Id. at 502.
result, we enjoined the District from collecting the annual
assessment, which we found to be a tax within the meaning of
subsection (b)(4) of the 4-R Act, pursuant to the new
formula. 49 U.S.C. § 11501(b)(4). The relevant
comparison class, we found, was a "functional" one
that included other commercial and industrial properties but
not agricultural or residential ones. Koeller, 653
F.3d at 509. While we acknowledged that reasonable
distinctions between different types of property, such as
improved and unimproved land, could support a taxation rate
that reflects the difference, we also cautioned that a
discriminatory assessment is one that "imposes a
proportionately heavier tax on railroading than other
activities." Id. at 510-11 (quoting
Burlington N. R. Co. v. City of Superior, Wis., 932
F.2d 1185, 1187 (7th Cir. 1991)). The District had not taxed
other commercial and industrial properties proportionally to
the Railroads. To the contrary, it was charging eight of the
other entities in the comparison class nothing and treating
six as though they were agricultural properties. We stated,
"[i]f ... the Drainage Code requires [the commissioners]
to assess all property on a 'benefit basis' then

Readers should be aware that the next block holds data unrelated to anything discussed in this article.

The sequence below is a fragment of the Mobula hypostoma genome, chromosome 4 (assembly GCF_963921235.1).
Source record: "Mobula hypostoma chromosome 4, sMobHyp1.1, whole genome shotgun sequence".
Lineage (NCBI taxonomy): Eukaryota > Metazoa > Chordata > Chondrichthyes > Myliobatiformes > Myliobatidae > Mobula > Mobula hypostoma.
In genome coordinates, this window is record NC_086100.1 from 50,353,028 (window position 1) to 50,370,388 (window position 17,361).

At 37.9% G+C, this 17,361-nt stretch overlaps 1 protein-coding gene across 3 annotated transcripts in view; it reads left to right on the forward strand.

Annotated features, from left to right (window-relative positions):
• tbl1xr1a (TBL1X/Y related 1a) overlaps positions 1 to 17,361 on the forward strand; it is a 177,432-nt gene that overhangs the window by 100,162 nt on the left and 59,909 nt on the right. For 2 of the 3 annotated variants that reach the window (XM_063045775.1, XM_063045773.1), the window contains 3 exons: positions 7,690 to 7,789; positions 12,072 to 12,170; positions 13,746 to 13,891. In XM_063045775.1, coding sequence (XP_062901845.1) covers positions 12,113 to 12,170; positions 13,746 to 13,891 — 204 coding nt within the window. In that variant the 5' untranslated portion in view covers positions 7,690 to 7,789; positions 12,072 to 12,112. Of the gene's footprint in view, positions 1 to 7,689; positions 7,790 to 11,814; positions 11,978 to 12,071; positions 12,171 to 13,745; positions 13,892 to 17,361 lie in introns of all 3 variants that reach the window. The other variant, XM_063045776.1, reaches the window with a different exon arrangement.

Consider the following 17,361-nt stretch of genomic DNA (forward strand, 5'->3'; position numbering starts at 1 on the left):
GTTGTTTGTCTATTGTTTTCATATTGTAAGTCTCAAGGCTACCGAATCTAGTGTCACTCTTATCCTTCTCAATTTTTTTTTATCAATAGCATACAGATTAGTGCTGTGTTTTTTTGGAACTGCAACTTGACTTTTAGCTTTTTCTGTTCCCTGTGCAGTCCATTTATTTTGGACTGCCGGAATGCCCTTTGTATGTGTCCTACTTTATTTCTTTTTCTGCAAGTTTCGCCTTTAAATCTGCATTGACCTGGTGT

[the] entire scheme should reflect that." Id.
our July 2011 decision, the District has chosen not to
collect annual assessments from the Railroads at all, rather
than revert back to collection under the per-acre formula. It
has continued to collect its annual assessment from
non-railroad and non-interstate properties in the District on
a per-acre basis.
2011, with the 2009 case pending, the District began the
process for a one-time additional assessment. The Pike County
Circuit Court has the authority to approve, and historically
has approved, occasional "additional assessments"
in accordance with the Drainage Code, for things such as
extra repair work, construction, enlargement or repair of
pumping plants, and the payment of legal obligations incurred
by the District. 70 ILCS 605/5-1. The circuit court approved
an additional assessment of $5, 853, 162 in December 2011,
and asked Sny to file an assessment roll showing how it would
be distributed. Sny again relied on Klingner to develop the
assessment roll. But this time, the engineers spent a full
year calculating the benefit amount for every property in the
District. Sny filed an assessment roll based on the new
benefit calculations that distributed the assessment
according to the benefit that each property obtained from the
existence of the levee and drainage works. After the
Railroads and the Illinois Rural Electric Cooperative filed
objections, the circuit court denied the Cooperative's
objection and approved the assessment roll in July 2013 as to
all properties except the Railroads, reserving the question
of the Railroads for the federal district court to determine.
The roll identified the tax on KC as $91, 084.59 if paid in
one installment or $103, 612.52 if paid in five annual
installments, and on Norfolk as $102, 976.18 in one
installment or $117, 139.71 in five.
federal district court took 12 days to evaluate the competing
expert evidence from the Railroads and the District,
ultimately finding that the Railroads had not shown that the
District's methodology was discriminatory. Kansas
City S. Ry. ...